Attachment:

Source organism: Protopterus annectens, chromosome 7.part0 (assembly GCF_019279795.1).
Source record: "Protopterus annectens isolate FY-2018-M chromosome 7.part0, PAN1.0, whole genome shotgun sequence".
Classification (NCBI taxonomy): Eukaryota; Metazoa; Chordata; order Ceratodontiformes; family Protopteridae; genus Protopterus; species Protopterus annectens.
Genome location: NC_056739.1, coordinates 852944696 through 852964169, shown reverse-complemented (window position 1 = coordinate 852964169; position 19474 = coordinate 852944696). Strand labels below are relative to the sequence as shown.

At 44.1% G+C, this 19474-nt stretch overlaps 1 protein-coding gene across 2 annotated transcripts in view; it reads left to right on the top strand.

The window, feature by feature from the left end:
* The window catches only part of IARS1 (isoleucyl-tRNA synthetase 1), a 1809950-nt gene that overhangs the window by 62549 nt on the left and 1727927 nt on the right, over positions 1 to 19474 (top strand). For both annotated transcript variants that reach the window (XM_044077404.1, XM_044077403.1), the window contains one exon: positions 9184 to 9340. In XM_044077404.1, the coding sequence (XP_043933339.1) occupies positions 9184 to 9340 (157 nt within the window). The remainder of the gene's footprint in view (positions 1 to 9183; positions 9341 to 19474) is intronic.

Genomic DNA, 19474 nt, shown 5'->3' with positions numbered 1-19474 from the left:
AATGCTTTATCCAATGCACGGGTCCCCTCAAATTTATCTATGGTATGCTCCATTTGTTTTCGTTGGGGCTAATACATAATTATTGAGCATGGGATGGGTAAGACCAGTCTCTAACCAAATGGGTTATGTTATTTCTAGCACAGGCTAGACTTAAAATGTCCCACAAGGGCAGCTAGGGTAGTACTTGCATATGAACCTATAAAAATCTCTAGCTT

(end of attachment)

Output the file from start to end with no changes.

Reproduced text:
Source organism: Protopterus annectens, chromosome 7.part0 (assembly GCF_019279795.1).
Source record: "Protopterus annectens isolate FY-2018-M chromosome 7.part0, PAN1.0, whole genome shotgun sequence".
Classification (NCBI taxonomy): Eukaryota; Metazoa; Chordata; order Ceratodontiformes; family Protopteridae; genus Protopterus; species Protopterus annectens.
Genome location: NC_056739.1, coordinates 852944696 through 852964169, shown reverse-complemented (window position 1 = coordinate 852964169; position 19474 = coordinate 852944696). Strand labels below are relative to the sequence as shown.

At 44.1% G+C, this 19474-nt stretch overlaps 1 protein-coding gene across 2 annotated transcripts in view; it reads left to right on the top strand.

The window, feature by feature from the left end:
* The window catches only part of IARS1 (isoleucyl-tRNA synthetase 1), a 1809950-nt gene that overhangs the window by 62549 nt on the left and 1727927 nt on the right, over positions 1 to 19474 (top strand). For both annotated transcript variants that reach the window (XM_044077404.1, XM_044077403.1), the window contains one exon: positions 9184 to 9340. In XM_044077404.1, the coding sequence (XP_043933339.1) occupies positions 9184 to 9340 (157 nt within the window). The remainder of the gene's footprint in view (positions 1 to 9183; positions 9341 to 19474) is intronic.

Genomic DNA, 19474 nt, shown 5'->3' with positions numbered 1-19474 from the left:
AATGCTTTATCCAATGCACGGGTCCCCTCAAATTTATCTATGGTATGCTCCATTTGTTTTCGTTGGGGCTAATACATAATTATTGAGCATGGGATGGGTAAGACCAGTCTCTAACCAAATGGGTTATGTTATTTCTAGCACAGGCTAGACTTAAAATGTCCCACAAGGGCAGCTAGGGTAGTACTTGCATATGAACCTATAAAAATCTCTAGCTT